Atul Dodiya

Broken Branches
April 17 - May 31, 2003
New York

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April 2003 New York - Bose Pacia Gallery presents Broken Branches, a solo exhibition of new work by Atul Dodiya from April 17 through May 31, 2003. The gallery is located at 508 West 26th Street on the 11th Floor, in the Chelsea district of New York City. Gallery hours are Tuesday through Saturday from 12 to 6 pm and by appointment. There will be an opening reception on Thursday, April 17th from 6 to 8pm. The public is invited.

Through a combination of museum cabinet installations and monumental works on paper, Broken Branches seeks to explore the payments exacted by the violence of political history. Whether addressing the brutal repercussions of Partition in South Asia over half a century ago or the recent attacks waged in the name of combating terrorism in Afghanistan, Atul Dodiya probes the nature of suffering and disfigurement in spheres both private and public, past and present.

Inspired by the colonial-style vitrines found at the museum dedicated to Mahatma Gandhi in Porbandar, India, Dodiya constructed similar wooden cabinets with glass panels to display an assemblage of found and created objects. The cabinets in the Porbandar museum were deliberately designed to slant on top in order to prevent intrusive birds from setting up residence on each. Dodiya alludes to the original functionality of the form with a tongue-in-cheek gesture: an image of a bird placed atop each vitrine, precisely where it is forbidden. Within each cabinet, one finds additional images through tea-stained photographs, small watercolors and etchings as well as a disturbing array of prosthetics, crutches and human bones. Each of the objects bears witness to personal tragedy and bodily injury; as an assemblage, each cabinet serves as a profound testament to communal suffering and loss.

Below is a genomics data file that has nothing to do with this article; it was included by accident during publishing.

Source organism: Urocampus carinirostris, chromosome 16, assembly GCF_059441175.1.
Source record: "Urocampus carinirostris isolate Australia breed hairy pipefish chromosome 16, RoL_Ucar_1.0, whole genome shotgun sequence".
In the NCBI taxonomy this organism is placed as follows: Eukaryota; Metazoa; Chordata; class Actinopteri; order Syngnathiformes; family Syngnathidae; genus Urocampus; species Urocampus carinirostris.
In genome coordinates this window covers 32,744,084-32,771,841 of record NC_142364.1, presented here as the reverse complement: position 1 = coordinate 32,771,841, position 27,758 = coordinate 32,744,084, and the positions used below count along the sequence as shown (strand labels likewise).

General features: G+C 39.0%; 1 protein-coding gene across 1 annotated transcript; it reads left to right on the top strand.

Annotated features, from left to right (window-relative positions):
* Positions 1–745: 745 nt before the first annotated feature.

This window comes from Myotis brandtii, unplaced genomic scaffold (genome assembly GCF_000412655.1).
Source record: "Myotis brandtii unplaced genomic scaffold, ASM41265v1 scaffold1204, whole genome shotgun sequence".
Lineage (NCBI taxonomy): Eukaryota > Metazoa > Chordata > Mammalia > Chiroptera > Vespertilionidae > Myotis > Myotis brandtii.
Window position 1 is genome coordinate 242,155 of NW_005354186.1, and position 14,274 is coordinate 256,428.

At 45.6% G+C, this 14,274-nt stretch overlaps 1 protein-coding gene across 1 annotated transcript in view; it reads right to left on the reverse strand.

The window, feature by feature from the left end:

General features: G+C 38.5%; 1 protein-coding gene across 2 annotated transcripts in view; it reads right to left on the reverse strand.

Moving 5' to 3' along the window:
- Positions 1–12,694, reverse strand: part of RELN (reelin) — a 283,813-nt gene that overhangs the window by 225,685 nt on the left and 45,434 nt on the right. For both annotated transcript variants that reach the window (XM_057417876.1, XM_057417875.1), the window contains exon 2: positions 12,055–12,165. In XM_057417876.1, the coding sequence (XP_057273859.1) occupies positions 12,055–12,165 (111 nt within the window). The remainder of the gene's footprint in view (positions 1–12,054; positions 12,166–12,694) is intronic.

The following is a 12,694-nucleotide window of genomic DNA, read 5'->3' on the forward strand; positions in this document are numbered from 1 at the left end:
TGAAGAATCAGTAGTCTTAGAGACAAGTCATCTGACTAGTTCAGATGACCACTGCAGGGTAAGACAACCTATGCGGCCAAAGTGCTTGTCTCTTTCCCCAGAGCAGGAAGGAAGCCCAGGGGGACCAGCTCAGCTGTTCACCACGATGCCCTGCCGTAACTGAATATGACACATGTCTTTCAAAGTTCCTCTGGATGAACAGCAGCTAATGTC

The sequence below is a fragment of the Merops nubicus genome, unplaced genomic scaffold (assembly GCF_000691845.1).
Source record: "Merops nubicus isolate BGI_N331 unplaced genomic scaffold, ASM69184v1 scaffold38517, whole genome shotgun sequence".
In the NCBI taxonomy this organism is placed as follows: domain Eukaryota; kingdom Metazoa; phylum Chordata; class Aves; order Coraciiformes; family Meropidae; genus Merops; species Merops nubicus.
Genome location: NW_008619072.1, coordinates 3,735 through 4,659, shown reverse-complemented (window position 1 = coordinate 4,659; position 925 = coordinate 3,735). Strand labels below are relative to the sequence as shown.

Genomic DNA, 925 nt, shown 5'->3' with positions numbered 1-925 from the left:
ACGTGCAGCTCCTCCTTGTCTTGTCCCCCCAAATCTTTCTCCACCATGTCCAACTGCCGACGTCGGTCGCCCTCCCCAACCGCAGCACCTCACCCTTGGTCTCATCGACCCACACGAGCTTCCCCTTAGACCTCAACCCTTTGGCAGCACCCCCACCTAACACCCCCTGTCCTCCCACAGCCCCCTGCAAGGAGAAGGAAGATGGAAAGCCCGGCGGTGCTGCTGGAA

Confronted with sepia-toned visuals and antique artificial limbs locked behind glass, one is made acutely aware of the irrevocable nature of historical past. Sanitized and compartmentalized and enshrined, the memorabilia of violence is lent a perversely sacred quality; the distance of time and physical space offers us the luxury of purveying these remains with something akin to nonchalance. Yet as one's reflection appears in the glass and is juxtaposed with faded fragments of destruction, the viewer is forced to accept and assume his role in the assemblage – to acknowledge that the present was borne of history. As globalization continues its unfettered course across the new century and current events unfold, history threatens to repeat itself and exact new payments. An apt and timely offering, the objects of Broken Branches are presented by Atul Dodiya as "emblems of vigil against indifference and amnesia (Gulammohammed Sheikh)."

Atul Dodiya was born in Bombay in 1959, graduating from the Sir J. J. School of Art in Bombay in 1982. He has had numerous solo exhibitions in India and abroad, most recently at the Reina Sofia Museum in Madrid. He has also participated in several international group exhibitions such as Secular Practice: Recent Art from India, Contemporary Art Gallery, Vancouver (2002); Capital & Karma: Recent Positions in Indian Art, Kunsthalle, Vienna (2002); New Indian Art: Home-Street-Shrine-Bazaar-Museum, Manchester Art Gallery, Manchester (2002); and Century City: Art & Culture in the Modern Metropolis, Tate Modern, London (2001). His works are in several private and public collections in India and abroad. This is his first exhibition with Bose Pacia.